I’ve started looking into if patterns for non-KVO are as universal. I think the challenge is that since it’s so mix and match I could probably take Component Register and LitHTML and swap in a number State Management options to make the combination that I feel is best but any single implementation would be opinionated and wouldn’t represent the capabilities of the Library or the approach. The advantage is how easy it is to adopt the lastest approaches side by side with older components and never be forced to go through a framework change on any schedule other than your own.

As for Solid, Solid Components leverages this library with Solid in a way that adds Context and Portals bringing it up to a level that for all its simplicity has an equivalent to the core functionality of a library like React. Since it is compatible with a reasonable amount of Reacts Global ecosystem it can be a viable alternative to building full fledged Web Applications.

Wrapping Up

I couldn’t be happier with the work I did this past year. Not only did I learn a lot I think I’ve created something that is compelling in a lot of ways. It’s light, compact, powerful, and performant. It is class leading in each of those areas. More than that, I did so by creating re-usable pieces that voltron together to create the whole framework. Solid the state change library is arguable the most opinionated but both Component Register and JSX DOM Expressions work in a way to support many combinations of libraries. Even Solid could switch out it’s renderer without much effort.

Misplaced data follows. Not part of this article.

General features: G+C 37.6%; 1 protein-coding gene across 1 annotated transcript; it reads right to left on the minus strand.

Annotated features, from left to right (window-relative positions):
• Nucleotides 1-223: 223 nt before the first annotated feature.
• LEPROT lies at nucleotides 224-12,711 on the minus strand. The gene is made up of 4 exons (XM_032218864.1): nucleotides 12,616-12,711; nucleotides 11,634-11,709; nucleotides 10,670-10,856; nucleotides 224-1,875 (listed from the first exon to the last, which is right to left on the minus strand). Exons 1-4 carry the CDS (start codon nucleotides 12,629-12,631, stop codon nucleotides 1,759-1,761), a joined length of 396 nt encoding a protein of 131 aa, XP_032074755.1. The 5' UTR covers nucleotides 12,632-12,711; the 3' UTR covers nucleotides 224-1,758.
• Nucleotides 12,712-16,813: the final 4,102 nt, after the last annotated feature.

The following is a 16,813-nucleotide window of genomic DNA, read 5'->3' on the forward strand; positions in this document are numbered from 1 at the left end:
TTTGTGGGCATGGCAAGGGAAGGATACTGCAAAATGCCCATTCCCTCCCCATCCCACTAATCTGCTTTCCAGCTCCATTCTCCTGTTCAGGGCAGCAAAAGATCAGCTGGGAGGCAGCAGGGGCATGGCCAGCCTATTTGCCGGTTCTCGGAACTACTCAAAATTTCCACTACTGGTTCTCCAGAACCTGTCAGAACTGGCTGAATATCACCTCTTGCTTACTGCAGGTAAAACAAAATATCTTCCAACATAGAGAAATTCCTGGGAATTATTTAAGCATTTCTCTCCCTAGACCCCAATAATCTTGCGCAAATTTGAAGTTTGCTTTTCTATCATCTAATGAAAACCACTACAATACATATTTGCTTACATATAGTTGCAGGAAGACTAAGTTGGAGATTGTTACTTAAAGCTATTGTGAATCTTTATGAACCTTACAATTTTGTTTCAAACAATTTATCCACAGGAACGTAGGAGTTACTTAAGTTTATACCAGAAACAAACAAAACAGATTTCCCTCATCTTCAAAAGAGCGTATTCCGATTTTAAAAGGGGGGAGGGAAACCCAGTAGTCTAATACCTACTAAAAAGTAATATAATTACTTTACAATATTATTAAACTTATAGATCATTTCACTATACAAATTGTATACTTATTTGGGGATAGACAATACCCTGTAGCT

I do think that in terms of BYOF, we aren’t really here yet, and it’s possible this will never be a thing but I’ve continued to write libraries using different techniques and all the pieces all just play together mixing and matching. I probably need to make more concrete examples to showcase the potential here but the speed at which I can incorporate new ideas and approaches is testimony to this. Not everyone is going to be changing their local State Management mechanism or Renderer every week but having the option to is very powerful in terms of buy in. Especially in a world of Code Splitting, and micro Libraries. You can really just choose the right tool to the job without feeling like you need to wrestle with your framework.

This draws an end to this series but I intend to continue to produce more dedicated content around specific techniques used in JS Frameworks and examine the power of what you can do with these libraries. Please check out the repositories and give them a star.